I guess you're assuming that they haven't had to deal with revolutions, that everybody on the planet is at least generally satisfied with the government. If there are periodic rebellions that the army has to put down, than the question goes away.

Since the idea of a standing army was invented, the routine solution to this problem is training and military exercises. Yes, this is highly flawed technique. Normally in training exercises the soldiers are not REALLY trying to kill each other, so the experience is far from the same as actual combat. And a classic problem of training exercises is, as the old saying goes, they prepare the troops to fight the last war instead of the next one. Years ago I read -- sorry, I can cite the source -- that France studied the lessons of World War 1 and built the Maginot Line. Germany studied those same lessons and developed the Blitzkrieg.

$\endgroup$
  • $\begingroup$ Erm, the Byzantines had been fighting the Muslims for, like, ever. What they weren't prepared for was gunpowder warfare, which was brought to Constantinople by the Turks. $\endgroup$ – rm -rf slash Jul 29 '16 at 17:51
  • $\begingroup$ @rm-rfslash I meant that the Byzantines were unprepared when the Muslims attacked in AD 629. The simple proof of that thesis being that over the course of the next 15 years they lost a huge chunk of territory and many lives, and they were on the defensive until help arrived from the west in 1095. $\endgroup$ – Jay Jul 29 '16 at 19:28
0
$\begingroup$

Robots.
But make them with real guns and none of that "protect humans" drivel. They will have a kill switch if they start to gain real grounds on your army but other than that, they will have carte-blanche to exploit resources, design weapons, try to assassinate, conquer, enslave and terrorize humans.

You need an opponent with true malicios intent, unexpected strategies and respectable power. Anything else is a waste of time.

$\endgroup$
0
$\begingroup$

I would add one point - Remember that armies almost always are perfectly prepared... for the previous war they fought.

Take World Wars One and Two for example. The mechanisation of war fundamentally changed the way war was fought with the First World War, and the fast paced nature of change was one of the primary causes of the strategic and tactical stagnation faced by both sides.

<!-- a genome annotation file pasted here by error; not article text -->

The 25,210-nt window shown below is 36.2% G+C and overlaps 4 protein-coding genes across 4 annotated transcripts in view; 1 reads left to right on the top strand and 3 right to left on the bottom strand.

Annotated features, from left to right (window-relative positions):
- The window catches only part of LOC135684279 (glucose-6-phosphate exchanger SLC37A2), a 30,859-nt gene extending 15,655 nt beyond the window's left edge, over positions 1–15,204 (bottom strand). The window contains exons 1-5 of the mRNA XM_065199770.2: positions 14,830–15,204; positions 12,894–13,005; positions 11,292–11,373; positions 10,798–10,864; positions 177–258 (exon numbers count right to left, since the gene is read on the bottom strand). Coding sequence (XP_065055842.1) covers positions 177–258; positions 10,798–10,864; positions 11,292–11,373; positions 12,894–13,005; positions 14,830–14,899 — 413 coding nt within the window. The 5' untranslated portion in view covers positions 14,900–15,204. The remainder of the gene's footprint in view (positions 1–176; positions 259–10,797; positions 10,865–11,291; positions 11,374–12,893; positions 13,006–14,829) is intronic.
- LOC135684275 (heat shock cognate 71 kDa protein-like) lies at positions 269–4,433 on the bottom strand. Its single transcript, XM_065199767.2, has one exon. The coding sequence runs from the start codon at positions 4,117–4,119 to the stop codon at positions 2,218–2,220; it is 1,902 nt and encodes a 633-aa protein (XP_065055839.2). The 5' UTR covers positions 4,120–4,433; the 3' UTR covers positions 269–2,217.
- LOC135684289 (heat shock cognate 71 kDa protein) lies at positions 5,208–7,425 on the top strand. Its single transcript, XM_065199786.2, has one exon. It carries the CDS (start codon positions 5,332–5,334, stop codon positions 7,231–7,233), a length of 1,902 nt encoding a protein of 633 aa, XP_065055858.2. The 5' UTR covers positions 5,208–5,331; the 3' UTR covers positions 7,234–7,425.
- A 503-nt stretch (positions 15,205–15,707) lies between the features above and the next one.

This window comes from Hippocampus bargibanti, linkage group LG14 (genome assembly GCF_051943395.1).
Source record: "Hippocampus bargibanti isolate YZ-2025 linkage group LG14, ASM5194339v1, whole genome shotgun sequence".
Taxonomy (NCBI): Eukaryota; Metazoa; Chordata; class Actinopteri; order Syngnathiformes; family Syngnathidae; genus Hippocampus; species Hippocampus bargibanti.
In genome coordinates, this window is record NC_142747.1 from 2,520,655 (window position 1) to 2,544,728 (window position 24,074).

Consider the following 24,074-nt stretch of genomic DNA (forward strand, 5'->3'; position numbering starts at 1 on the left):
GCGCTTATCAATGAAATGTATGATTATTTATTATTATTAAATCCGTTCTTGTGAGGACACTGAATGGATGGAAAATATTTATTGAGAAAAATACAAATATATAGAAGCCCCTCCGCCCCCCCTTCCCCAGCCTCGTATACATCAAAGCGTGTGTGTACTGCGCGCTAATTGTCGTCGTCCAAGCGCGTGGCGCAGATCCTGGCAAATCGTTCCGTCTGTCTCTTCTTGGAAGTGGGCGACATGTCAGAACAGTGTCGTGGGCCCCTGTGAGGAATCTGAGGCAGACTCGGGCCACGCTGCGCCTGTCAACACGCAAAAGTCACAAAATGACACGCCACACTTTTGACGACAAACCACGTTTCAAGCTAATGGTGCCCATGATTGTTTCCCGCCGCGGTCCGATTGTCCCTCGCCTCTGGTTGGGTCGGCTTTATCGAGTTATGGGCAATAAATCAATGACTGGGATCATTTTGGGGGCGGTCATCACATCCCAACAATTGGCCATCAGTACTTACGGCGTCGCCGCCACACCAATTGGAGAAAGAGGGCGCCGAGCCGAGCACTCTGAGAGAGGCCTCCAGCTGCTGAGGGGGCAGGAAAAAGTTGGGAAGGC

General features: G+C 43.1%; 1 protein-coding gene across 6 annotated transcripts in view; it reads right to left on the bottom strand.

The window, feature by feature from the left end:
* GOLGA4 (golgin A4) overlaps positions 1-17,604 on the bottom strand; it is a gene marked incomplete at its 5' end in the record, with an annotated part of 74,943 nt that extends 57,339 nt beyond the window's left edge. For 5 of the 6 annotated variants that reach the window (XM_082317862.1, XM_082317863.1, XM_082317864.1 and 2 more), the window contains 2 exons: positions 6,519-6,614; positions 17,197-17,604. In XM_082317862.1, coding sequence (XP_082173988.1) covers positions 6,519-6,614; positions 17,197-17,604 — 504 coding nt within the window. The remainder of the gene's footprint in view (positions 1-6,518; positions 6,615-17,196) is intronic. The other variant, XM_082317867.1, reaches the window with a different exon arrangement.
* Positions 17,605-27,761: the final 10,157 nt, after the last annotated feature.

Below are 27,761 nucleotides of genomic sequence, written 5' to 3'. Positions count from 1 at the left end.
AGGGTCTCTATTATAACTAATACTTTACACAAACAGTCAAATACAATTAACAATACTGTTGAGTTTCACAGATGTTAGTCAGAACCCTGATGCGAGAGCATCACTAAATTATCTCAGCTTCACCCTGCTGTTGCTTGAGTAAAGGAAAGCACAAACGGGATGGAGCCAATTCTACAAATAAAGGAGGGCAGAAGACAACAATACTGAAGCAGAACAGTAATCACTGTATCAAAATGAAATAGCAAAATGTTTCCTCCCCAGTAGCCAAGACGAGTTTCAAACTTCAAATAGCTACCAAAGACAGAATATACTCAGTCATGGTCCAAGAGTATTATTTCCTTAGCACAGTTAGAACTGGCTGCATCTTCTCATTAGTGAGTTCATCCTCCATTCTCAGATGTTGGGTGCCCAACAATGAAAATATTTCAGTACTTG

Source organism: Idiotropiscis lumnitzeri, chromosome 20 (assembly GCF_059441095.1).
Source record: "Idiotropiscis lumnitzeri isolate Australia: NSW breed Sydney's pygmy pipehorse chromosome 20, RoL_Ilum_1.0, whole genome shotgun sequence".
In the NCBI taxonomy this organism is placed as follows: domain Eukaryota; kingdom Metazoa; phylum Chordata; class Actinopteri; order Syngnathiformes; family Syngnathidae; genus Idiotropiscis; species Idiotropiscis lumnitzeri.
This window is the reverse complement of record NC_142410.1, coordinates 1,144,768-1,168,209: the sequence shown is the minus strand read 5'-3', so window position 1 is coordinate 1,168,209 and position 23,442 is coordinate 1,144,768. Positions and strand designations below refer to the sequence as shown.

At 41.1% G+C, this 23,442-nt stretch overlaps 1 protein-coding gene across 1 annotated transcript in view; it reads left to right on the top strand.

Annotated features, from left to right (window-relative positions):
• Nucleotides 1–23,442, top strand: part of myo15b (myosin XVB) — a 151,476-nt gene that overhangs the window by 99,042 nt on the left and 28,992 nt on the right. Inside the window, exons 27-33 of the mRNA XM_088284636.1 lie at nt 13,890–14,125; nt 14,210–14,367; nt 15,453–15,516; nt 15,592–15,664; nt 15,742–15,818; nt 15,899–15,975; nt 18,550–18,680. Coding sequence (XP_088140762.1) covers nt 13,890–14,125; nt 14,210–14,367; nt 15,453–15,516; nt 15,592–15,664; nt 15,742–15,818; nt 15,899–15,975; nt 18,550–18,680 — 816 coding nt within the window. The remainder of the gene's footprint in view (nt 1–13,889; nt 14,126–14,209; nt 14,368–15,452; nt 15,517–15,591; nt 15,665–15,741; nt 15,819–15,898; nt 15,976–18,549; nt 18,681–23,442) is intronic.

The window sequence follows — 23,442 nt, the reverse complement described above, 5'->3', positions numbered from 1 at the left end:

With World War Two, the reason the Third Reich was able to take such vast amounts of land in such little time at the beginning of the war was that the allies simply were not prepared for the rapid pace of Blitkreig warfare.

Its the same throughout modern history.

Add in the difficulties covered by the other answers, and even extensively trained "VR" soldiers are going to be little match for unusual or strange tactics. How your soldiers perform from there is very reliant on how flexible they and the command structures that support them are.

$\endgroup$
0
$\begingroup$

Sports and simulation

Ritualize and adapt the combat into sports.
We've done this with a lot of sports. Many of the Olympic games got their start in war.

Whatever the preferred form of combat, find away to take elements and turn them into competition.

War games are another, where teams simulate real combat against each other.

And simulation, like VR, video games, etc.
You could even design games to be used as recruitment tools and training, with leagues and the like to provide structure and teach people to follow orders.

$\endgroup$
0
$\begingroup$

Arrange for little rebellions

Your peace doesn't have to be complete. This or that odd corner of the world might rebel now and then. These little wars provide nice laboratories in which to test weapons and tactics. They also are useful as crucibles in which to harden some troops from each generation.

In fact, little wars might be so handy that, if they don't arise spontaneously, it might be worthwhile to provoke them. Your secret police can identify malcontents, bring them together, and whip them up. Just keep them far away from the people with power.

Yes, it's a really cynical thing to do, not to mention expensive in lives and money. But ancestral guidance might make in plausible, and having an enemy to unite people against can be quite useful politcally.

$\endgroup$

Your Answer

By clicking “Post Your Answer”, you agree to our terms of service, privacy policy and cookie policy

Not the answer you're looking for? Browse other questions tagged or ask your own question.